• @Falco I don't think it can be considered willingly if it's a requirement. – user87779 Jun 20 '18 at 14:24
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How big is the company you work for?

In the relatively small company I currently work for, the project manager (who is a director in the company) has us CC him when we email the customer as he is involved very closely in many discussions and is daily queried by the customer C-level execs on any and all projects we are working on for them.

It could be that your CEO is in the same boat and needs to know what his team is doing in order to stay on top of customer queries.

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    we are also small company. 10 < Staff – I am the Most Stupid Person Jun 19 '18 at 12:11
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    Yeah, so it looks like the CEO wants to know what his team are saying to customers so that when the customer starts asking questions it won't look like he doesn't know what's happening in his company. It's a pretty basic management practice. – user1666620 Jun 19 '18 at 12:15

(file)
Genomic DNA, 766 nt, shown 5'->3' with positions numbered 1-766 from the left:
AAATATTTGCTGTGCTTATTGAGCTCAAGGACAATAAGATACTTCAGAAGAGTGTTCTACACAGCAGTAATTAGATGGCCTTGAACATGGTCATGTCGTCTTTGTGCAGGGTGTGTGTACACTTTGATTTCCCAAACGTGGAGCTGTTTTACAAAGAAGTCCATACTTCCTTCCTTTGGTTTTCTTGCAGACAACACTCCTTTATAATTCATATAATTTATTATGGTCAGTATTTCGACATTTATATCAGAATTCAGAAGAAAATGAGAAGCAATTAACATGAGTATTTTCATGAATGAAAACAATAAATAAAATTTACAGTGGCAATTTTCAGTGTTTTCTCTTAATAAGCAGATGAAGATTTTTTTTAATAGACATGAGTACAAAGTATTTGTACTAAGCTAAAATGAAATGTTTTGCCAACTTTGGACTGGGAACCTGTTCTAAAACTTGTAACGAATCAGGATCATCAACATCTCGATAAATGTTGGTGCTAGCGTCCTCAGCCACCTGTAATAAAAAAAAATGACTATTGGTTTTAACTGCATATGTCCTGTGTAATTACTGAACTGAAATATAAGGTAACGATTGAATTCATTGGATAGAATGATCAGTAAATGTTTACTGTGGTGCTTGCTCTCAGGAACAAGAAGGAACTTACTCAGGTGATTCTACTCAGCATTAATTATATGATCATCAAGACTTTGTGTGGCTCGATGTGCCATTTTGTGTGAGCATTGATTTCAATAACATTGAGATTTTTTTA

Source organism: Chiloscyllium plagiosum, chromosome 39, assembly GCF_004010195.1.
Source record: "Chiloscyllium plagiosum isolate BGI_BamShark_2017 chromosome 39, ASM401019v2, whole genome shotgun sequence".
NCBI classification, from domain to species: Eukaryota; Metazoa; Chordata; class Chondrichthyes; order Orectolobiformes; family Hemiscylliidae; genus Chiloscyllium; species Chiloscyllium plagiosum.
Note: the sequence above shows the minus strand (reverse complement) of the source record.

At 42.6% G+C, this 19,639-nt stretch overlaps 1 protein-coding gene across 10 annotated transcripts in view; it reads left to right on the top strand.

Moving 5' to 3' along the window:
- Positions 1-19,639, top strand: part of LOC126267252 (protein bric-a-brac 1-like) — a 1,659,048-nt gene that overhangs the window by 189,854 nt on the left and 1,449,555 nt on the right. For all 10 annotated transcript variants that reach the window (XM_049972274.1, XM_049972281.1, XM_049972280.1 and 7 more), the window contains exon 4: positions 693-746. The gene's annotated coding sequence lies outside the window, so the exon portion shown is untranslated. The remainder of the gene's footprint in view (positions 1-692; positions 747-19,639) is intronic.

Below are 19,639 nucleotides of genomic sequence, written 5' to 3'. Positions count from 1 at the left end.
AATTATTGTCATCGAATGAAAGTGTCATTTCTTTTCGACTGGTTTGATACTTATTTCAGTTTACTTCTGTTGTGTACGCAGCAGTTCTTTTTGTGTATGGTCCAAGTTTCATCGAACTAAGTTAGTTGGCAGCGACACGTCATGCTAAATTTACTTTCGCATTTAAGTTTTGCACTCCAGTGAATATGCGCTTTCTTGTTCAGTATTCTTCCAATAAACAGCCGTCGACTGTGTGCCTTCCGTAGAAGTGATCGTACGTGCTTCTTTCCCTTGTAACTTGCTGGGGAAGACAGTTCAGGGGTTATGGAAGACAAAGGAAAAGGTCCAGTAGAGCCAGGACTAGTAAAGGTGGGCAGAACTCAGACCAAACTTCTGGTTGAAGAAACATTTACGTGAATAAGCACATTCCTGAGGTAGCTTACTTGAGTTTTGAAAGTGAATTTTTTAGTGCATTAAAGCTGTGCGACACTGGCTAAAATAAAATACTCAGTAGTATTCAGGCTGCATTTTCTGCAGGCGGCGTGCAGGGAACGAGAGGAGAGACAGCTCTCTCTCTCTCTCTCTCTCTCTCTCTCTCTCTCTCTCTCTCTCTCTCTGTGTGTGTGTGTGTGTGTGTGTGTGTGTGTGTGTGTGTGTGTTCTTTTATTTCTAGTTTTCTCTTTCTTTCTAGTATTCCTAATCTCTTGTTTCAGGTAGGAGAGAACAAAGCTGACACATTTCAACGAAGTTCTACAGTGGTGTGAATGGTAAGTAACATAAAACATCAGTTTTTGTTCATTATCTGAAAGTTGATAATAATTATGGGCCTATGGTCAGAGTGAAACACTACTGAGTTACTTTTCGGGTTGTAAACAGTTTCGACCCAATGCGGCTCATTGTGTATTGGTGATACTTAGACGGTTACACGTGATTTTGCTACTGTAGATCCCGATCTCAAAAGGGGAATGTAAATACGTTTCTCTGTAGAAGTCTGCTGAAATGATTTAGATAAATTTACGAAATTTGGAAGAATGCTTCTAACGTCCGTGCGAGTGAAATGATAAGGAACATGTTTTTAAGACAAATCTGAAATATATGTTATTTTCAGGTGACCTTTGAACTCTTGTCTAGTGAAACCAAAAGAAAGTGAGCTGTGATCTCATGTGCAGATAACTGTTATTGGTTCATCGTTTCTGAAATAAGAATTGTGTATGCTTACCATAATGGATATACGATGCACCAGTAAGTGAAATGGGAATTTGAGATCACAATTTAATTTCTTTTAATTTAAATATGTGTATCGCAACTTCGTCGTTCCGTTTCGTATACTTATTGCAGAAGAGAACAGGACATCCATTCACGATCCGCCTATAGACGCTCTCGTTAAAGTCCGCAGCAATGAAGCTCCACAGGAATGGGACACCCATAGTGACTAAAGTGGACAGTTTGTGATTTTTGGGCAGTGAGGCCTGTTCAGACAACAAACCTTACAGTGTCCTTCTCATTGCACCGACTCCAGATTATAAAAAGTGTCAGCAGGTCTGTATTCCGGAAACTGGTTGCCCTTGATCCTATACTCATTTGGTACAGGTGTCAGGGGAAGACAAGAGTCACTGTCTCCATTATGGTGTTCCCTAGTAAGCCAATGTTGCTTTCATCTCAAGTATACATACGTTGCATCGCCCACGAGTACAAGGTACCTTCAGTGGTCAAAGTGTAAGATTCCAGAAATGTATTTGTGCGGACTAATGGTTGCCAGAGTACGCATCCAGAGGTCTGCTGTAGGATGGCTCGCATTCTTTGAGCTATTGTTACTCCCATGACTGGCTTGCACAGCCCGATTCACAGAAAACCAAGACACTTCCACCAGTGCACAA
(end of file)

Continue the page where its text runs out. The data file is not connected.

• @Iamthemoststupidperson that’s a detail that makes a big difference and belongs in the question. – HopelessN00b Jun 20 '18 at 4:24
  • "has us CC him": CC is very different from BCC. As a receiver I would be very surprised (not in the good way) to find that someone else has been BCC. This look very unprofessional to me. – agemO Jun 20 '18 at 9:31
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Is it normal behavior of all companies? How do I discuss this thing with CEO, without he thinking I am involving company policies?

No, but you either abide by company policies or get sacked/leave. Unless you are in a position to change policy there isn't much point in getting upset over something that small. In theory if it's a company email they can do whatever they want including forwarding copies of all your mail to the CEO without you even knowing if they have it set up like that..